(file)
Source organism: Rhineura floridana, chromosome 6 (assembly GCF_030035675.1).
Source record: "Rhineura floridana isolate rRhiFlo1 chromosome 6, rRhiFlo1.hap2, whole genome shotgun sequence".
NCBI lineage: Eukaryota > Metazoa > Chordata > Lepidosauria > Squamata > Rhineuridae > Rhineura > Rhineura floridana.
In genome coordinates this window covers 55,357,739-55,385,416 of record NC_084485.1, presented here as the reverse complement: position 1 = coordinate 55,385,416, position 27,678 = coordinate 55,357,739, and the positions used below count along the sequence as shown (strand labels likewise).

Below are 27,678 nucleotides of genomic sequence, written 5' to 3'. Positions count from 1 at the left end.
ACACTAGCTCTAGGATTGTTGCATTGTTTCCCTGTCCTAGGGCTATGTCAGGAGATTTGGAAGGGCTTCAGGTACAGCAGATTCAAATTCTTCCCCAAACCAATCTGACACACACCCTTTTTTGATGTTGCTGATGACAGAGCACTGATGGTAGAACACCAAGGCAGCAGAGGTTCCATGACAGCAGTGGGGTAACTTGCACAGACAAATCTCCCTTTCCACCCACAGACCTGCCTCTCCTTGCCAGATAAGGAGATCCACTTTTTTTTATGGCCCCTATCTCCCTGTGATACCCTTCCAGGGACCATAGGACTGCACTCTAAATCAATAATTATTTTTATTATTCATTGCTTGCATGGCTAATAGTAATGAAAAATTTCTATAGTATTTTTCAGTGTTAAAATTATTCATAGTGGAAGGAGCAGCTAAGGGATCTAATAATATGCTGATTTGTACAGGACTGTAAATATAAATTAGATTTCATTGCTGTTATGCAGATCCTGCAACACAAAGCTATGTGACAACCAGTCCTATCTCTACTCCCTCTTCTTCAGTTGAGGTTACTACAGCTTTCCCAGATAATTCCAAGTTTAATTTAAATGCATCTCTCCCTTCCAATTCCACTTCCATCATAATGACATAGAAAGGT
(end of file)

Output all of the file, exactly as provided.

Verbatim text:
Source organism: Rhineura floridana, chromosome 6 (assembly GCF_030035675.1).
Source record: "Rhineura floridana isolate rRhiFlo1 chromosome 6, rRhiFlo1.hap2, whole genome shotgun sequence".
NCBI lineage: Eukaryota > Metazoa > Chordata > Lepidosauria > Squamata > Rhineuridae > Rhineura > Rhineura floridana.
In genome coordinates this window covers 55,357,739-55,385,416 of record NC_084485.1, presented here as the reverse complement: position 1 = coordinate 55,385,416, position 27,678 = coordinate 55,357,739, and the positions used below count along the sequence as shown (strand labels likewise).

Below are 27,678 nucleotides of genomic sequence, written 5' to 3'. Positions count from 1 at the left end.
ACACTAGCTCTAGGATTGTTGCATTGTTTCCCTGTCCTAGGGCTATGTCAGGAGATTTGGAAGGGCTTCAGGTACAGCAGATTCAAATTCTTCCCCAAACCAATCTGACACACACCCTTTTTTGATGTTGCTGATGACAGAGCACTGATGGTAGAACACCAAGGCAGCAGAGGTTCCATGACAGCAGTGGGGTAACTTGCACAGACAAATCTCCCTTTCCACCCACAGACCTGCCTCTCCTTGCCAGATAAGGAGATCCACTTTTTTTTATGGCCCCTATCTCCCTGTGATACCCTTCCAGGGACCATAGGACTGCACTCTAAATCAATAATTATTTTTATTATTCATTGCTTGCATGGCTAATAGTAATGAAAAATTTCTATAGTATTTTTCAGTGTTAAAATTATTCATAGTGGAAGGAGCAGCTAAGGGATCTAATAATATGCTGATTTGTACAGGACTGTAAATATAAATTAGATTTCATTGCTGTTATGCAGATCCTGCAACACAAAGCTATGTGACAACCAGTCCTATCTCTACTCCCTCTTCTTCAGTTGAGGTTACTACAGCTTTCCCAGATAATTCCAAGTTTAATTTAAATGCATCTCTCCCTTCCAATTCCACTTCCATCATAATGACATAGAAAGGT